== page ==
KT Buckler of Sonoma Academy


In a little over a year’s time, I will be nervously awaiting college acceptance letters. I have a 4.3 GPA, am bilingual and participate in numerous extracurricular activities. These sound like the kind of things colleges are looking for, right? Not necessarily, given that my skin is white.
In 2008, a white female, Abigail Fisher, was denied admission to the undergraduate program at the University of Texas at Austin. She had a 3.9 GPA but did not qualify for automatic admission under the Top Ten Percent Law, which automatically admits the Texas high-school seniors ranked in the top 10 percent of their class. Fisher sued UT, and last month, the U.S. Supreme Court heard oral argument in her case. The court should bring clarity to the field of higher education by finding the UT plan — and all other affirmative action plans — unconstitutional as a violation of the Constitution’s Equal Protection Clause.
In 2008, the top 10 percent admits made up 81 percent of the entering freshman class at UT. Under current Supreme Court precedent, Grutter v. Bollinger, UT is able to admit a “critical mass” of minority students to obtain “diversity” within the student body. The Top Ten Percent Law has been a race-neutral means for UT to achieve racial diversity. Minority admits make up about 40 percent of the Top Ten students, but UT wants to achieve a “critical mass” of minority students that mirrors the racial demographics of the state as a whole. Thus, when Fisher competed with other Texas residents for the remaining admissions seats, many received racial preference for being a minority. Although Fisher’s application was stronger than many admitted minority students, she still was rejected.
Judge Emilio Garza, in a “special concurrence” to the 5th U.S. Circuit Court of Appeals ruling upholding the plan, argued that UT’s use of race to fill the remaining seats “has had an infinitesimal impact on critical mass in the student body as a whole.” Only 8 percent of the in-state minority students at UT were admitted using a race-conscious admissions system, and many of those 8 percent students were admitted according to their scores-showing that even fewer were affected by the racial preference. For UT to satisfy Grutter, it must show racial preference is necessary to satisfy diversity.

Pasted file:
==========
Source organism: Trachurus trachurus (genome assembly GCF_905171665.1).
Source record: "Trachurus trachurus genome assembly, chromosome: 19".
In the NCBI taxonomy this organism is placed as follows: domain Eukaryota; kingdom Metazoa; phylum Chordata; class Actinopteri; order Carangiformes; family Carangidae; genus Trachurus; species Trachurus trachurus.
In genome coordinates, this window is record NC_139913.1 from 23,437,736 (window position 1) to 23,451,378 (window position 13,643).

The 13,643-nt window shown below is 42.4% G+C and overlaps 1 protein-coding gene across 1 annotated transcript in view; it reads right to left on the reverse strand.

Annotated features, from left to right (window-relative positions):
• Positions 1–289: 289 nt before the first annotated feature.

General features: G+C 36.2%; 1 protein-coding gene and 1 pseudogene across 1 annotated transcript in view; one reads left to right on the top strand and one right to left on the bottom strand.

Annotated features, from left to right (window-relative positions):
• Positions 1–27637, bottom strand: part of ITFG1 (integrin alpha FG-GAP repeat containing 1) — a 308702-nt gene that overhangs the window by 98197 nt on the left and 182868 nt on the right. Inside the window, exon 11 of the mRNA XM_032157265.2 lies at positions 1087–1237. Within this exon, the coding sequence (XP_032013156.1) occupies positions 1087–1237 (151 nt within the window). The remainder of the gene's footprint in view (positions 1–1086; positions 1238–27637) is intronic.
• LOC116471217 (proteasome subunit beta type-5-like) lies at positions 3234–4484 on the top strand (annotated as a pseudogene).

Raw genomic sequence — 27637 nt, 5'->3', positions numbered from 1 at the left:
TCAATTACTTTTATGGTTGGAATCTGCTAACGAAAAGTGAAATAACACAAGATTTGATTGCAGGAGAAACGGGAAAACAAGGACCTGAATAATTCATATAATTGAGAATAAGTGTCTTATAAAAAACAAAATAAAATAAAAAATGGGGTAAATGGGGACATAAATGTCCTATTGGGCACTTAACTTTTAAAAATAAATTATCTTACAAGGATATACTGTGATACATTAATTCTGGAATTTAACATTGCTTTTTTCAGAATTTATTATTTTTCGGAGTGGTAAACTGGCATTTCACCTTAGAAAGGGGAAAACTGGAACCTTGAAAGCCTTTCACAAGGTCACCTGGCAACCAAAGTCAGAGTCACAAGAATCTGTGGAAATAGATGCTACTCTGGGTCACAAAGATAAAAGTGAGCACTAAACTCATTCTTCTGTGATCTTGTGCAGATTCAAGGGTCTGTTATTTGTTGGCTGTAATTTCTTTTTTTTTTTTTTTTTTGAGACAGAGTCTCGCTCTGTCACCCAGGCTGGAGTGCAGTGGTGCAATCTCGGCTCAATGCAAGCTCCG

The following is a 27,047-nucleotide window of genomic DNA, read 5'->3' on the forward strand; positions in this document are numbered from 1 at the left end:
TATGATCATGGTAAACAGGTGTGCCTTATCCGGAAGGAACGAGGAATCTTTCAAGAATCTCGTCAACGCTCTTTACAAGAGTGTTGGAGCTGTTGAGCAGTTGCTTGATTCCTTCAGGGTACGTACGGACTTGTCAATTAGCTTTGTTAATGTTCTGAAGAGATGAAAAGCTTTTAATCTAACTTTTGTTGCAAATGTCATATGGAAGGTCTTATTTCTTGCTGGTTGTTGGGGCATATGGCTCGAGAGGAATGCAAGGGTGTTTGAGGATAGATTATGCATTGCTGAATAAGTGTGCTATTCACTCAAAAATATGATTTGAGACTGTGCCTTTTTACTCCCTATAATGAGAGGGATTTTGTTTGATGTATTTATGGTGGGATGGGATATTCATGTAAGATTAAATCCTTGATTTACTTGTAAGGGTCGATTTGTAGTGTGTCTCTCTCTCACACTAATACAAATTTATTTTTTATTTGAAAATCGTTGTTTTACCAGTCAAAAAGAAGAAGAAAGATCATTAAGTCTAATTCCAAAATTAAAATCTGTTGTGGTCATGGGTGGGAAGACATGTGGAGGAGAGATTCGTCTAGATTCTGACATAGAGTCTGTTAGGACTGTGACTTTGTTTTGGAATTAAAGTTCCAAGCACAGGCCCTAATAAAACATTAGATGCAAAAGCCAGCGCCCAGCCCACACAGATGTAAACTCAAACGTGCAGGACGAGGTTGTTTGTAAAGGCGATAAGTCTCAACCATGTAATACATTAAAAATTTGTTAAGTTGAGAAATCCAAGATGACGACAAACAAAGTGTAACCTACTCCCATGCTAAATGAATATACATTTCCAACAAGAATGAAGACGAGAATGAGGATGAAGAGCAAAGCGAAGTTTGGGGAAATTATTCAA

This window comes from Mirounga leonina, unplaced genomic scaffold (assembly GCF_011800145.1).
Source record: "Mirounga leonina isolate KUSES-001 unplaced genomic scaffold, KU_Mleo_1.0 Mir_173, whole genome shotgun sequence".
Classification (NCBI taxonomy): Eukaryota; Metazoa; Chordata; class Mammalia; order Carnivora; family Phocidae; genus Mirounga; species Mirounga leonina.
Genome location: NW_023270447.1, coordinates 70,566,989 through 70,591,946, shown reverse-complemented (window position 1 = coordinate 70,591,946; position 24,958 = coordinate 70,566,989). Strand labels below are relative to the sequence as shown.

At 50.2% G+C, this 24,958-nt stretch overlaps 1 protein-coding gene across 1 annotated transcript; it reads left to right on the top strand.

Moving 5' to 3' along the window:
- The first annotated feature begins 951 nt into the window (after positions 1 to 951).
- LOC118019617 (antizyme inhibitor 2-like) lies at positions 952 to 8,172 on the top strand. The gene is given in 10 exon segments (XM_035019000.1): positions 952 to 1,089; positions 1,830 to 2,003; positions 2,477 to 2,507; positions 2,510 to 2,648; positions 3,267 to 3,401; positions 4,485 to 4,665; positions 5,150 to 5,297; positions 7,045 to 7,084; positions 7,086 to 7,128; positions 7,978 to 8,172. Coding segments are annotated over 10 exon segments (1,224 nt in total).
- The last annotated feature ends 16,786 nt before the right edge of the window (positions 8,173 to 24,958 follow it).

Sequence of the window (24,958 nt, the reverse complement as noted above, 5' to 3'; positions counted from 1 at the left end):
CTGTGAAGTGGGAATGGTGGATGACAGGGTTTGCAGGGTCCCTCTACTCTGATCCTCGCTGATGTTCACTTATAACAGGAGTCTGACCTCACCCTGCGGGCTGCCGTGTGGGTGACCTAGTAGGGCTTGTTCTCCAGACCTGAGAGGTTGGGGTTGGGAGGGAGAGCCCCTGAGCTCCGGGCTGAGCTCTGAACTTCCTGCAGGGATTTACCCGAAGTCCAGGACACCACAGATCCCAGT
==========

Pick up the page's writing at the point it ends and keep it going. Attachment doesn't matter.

Furthermore, it is unconstitutional for a school to set a quota system to achieve the desired minority level. In Grutter, the University of Michigan Law School argued it was permissible for them to employ a racially discriminatory preference system because they were not looking to fulfill a quota but instead satisfy what they deemed a “critical mass” to achieve diversity within the student body. But for the school to be determining what constitutes a “critical mass” of minority students, they must be aiming for some certain relative percentage or number, just as UT does in trying to mirror their student diversity with that of Texas.
If Grutter was overturned, if would give UT’s policy no legal standing as to why it was able to ignore one of the most fundamental protected rights in our society: “No state shall . . . deny to any person within its jurisdiction the equal protection of the laws.” I believe UT’s policy has slid too far down the slippery slope of what constitutes equal protection versus that which is truly racial discrimination.
The Supreme Court soon will make a decision that will most likely take effect the year I apply to college. I could be among the first to travel through the admissions process with a new precedent guiding race-neutral policies.
In the words of Fisher, “the success of a non-racial approach is not a theoretical matter-it is a manifest in the record.” Like her, I have confidence in a system that judges on character rather than color.